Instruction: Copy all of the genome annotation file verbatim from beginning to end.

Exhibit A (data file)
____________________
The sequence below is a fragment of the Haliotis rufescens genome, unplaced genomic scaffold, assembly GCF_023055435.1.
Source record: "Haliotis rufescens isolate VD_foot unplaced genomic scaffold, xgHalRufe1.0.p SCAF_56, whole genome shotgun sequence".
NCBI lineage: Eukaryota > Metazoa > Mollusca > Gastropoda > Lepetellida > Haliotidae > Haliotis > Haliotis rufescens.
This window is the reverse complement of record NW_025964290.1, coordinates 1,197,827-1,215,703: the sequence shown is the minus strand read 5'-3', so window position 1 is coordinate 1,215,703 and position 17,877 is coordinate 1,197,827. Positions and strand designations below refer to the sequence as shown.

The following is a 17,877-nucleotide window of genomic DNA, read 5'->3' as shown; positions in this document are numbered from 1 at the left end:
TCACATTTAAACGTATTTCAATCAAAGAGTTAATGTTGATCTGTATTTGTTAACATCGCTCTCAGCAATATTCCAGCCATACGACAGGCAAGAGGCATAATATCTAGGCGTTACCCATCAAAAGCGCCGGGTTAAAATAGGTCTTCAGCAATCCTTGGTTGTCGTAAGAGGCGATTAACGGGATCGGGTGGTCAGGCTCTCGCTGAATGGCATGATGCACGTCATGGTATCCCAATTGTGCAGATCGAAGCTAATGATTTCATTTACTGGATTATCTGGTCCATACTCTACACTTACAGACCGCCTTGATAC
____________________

The sequence below is a fragment of the Haliotis rufescens genome, unplaced genomic scaffold, assembly GCF_023055435.1.
Source record: "Haliotis rufescens isolate VD_foot unplaced genomic scaffold, xgHalRufe1.0.p SCAF_56, whole genome shotgun sequence".
NCBI lineage: Eukaryota > Metazoa > Mollusca > Gastropoda > Lepetellida > Haliotidae > Haliotis > Haliotis rufescens.
This window is the reverse complement of record NW_025964290.1, coordinates 1,197,827-1,215,703: the sequence shown is the minus strand read 5'-3', so window position 1 is coordinate 1,215,703 and position 17,877 is coordinate 1,197,827. Positions and strand designations below refer to the sequence as shown.

The following is a 17,877-nucleotide window of genomic DNA, read 5'->3' as shown; positions in this document are numbered from 1 at the left end:
TCACATTTAAACGTATTTCAATCAAAGAGTTAATGTTGATCTGTATTTGTTAACATCGCTCTCAGCAATATTCCAGCCATACGACAGGCAAGAGGCATAATATCTAGGCGTTACCCATCAAAAGCGCCGGGTTAAAATAGGTCTTCAGCAATCCTTGGTTGTCGTAAGAGGCGATTAACGGGATCGGGTGGTCAGGCTCTCGCTGAATGGCATGATGCACGTCATGGTATCCCAATTGTGCAGATCGAAGCTAATGATTTCATTTACTGGATTATCTGGTCCATACTCTACACTTACAGACCGCCTTGATAC